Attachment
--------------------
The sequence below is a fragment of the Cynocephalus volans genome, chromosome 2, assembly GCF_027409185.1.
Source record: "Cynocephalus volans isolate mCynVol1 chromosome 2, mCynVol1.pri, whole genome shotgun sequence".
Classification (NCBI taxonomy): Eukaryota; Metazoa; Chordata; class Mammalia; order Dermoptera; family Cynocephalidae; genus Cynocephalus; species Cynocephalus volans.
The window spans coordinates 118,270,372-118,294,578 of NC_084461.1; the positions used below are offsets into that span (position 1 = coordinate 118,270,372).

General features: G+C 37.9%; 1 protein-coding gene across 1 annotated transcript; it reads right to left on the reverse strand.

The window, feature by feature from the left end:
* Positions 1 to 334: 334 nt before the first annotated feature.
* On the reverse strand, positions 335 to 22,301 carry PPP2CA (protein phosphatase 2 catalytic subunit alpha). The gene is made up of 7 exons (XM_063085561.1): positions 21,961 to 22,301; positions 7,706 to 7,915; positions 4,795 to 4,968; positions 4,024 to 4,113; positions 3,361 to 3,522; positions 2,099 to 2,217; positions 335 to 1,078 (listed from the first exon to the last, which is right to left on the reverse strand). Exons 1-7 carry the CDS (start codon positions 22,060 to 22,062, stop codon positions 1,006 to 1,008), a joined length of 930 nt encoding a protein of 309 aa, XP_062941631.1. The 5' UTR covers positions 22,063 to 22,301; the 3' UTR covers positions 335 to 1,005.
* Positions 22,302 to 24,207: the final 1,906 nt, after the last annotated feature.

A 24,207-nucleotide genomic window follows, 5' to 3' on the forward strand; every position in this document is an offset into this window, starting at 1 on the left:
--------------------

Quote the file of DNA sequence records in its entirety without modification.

The sequence below is a fragment of the Cynocephalus volans genome, chromosome 2, assembly GCF_027409185.1.
Source record: "Cynocephalus volans isolate mCynVol1 chromosome 2, mCynVol1.pri, whole genome shotgun sequence".
Classification (NCBI taxonomy): Eukaryota; Metazoa; Chordata; class Mammalia; order Dermoptera; family Cynocephalidae; genus Cynocephalus; species Cynocephalus volans.
The window spans coordinates 118,270,372-118,294,578 of NC_084461.1; the positions used below are offsets into that span (position 1 = coordinate 118,270,372).

General features: G+C 37.9%; 1 protein-coding gene across 1 annotated transcript; it reads right to left on the reverse strand.

The window, feature by feature from the left end:
* Positions 1 to 334: 334 nt before the first annotated feature.
* On the reverse strand, positions 335 to 22,301 carry PPP2CA (protein phosphatase 2 catalytic subunit alpha). The gene is made up of 7 exons (XM_063085561.1): positions 21,961 to 22,301; positions 7,706 to 7,915; positions 4,795 to 4,968; positions 4,024 to 4,113; positions 3,361 to 3,522; positions 2,099 to 2,217; positions 335 to 1,078 (listed from the first exon to the last, which is right to left on the reverse strand). Exons 1-7 carry the CDS (start codon positions 22,060 to 22,062, stop codon positions 1,006 to 1,008), a joined length of 930 nt encoding a protein of 309 aa, XP_062941631.1. The 5' UTR covers positions 22,063 to 22,301; the 3' UTR covers positions 335 to 1,005.
* Positions 22,302 to 24,207: the final 1,906 nt, after the last annotated feature.

A 24,207-nucleotide genomic window follows, 5' to 3' on the forward strand; every position in this document is an offset into this window, starting at 1 on the left: